Are there such things as design fails? Of course.
When designing a bathroom or kitchen, I generally tell my clients that there are no rules, and one should focus on what they like and how they live as the guides to design. However, every once in a while, I come across a few design features, especially in public spaces that are obvious design fails. For example, one area that seems to really trip people up when designing a bathroom vanity is getting the right sink and faucet combination so that the vanity is actually functional. Yes, one needs to be mindful that people are going to need to wash their hands in the sink, and to do that effectively one needs to be able to get one’s hands under the stream of water.
A recent example of poor design is the lovely, inverted arc of the sink bowl produces a very shallow rim around the edges of the sink. The faucet that was chosen doesn’t arch far enough out over the bowl to dispense the water into the sink and allow room to put one’s hands under the flow and not bump into the sink bottom. After the last year, we’ve had where washing one’s hands have never been stressed more, having a sink and faucet combination that allows for effective washing seems poignant.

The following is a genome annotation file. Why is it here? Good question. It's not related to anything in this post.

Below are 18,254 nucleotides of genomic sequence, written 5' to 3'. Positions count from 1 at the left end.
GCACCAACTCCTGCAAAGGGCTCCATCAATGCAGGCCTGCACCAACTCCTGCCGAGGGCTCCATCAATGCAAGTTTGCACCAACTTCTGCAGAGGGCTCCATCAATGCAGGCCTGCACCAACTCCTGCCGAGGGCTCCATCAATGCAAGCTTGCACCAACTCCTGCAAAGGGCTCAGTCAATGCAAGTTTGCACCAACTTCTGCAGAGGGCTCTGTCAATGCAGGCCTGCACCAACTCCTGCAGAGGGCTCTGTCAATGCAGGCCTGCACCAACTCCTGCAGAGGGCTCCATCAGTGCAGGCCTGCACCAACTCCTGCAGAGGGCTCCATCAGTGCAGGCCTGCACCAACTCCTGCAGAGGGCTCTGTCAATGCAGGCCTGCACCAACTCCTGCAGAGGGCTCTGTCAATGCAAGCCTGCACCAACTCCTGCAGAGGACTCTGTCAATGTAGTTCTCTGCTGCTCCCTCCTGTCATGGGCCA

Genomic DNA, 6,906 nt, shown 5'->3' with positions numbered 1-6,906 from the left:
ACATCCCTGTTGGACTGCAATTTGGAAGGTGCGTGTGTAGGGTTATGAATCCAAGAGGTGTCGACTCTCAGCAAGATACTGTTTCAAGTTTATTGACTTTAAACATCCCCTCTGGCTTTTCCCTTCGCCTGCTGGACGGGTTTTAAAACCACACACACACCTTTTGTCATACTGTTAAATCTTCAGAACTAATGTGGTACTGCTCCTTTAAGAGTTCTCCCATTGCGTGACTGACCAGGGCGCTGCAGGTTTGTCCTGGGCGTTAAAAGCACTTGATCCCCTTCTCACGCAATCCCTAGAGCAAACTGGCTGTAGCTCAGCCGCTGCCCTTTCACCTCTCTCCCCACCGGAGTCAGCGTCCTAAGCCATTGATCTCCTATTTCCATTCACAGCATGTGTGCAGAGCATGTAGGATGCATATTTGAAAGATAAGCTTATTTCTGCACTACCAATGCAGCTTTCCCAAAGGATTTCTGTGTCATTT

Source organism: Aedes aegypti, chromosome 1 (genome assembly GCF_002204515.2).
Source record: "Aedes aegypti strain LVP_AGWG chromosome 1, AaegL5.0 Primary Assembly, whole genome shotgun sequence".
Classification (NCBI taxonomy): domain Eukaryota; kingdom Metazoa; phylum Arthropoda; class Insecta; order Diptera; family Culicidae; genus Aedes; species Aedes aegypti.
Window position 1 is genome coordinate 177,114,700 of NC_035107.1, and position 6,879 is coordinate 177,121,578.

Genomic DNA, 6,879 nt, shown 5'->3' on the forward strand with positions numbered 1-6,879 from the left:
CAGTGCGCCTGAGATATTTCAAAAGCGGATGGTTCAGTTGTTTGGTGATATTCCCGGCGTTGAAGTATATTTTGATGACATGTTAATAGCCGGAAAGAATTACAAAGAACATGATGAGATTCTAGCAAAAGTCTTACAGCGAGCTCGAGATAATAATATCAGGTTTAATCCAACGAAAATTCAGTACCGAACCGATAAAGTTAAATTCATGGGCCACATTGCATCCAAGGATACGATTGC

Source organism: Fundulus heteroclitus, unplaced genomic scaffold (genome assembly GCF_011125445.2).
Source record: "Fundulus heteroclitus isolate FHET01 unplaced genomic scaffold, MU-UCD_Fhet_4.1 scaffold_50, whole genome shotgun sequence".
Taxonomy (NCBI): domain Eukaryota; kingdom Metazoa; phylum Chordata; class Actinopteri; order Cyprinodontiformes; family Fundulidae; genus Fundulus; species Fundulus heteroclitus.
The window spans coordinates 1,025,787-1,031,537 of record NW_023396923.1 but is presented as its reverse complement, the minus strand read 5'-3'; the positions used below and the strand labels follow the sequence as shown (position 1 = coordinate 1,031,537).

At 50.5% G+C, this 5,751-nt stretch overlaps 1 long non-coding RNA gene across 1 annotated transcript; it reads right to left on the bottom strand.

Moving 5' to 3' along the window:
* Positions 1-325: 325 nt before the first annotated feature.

Another area where folks seem to really miss in their design is the placement of towel bars relative to the sink, tub, and shower. Where sinks are located at one end or in the very middle of a long counter expanse, the towel bar needs to still be within easy reach of the sink.
I know of no one that likes to drip water across a long expanse of an open counter in order to reach the towel after washing their hands or face. Also, I cannot say how often I have seen towel hooks located so that when one opens a shower door the towel is now located behind the open door, requiring one to step entirely out of the shower and close the door to get to the towel. The alternative would be to take the towel off the hook and place it on the toilet seat. Why would anyone want to do that?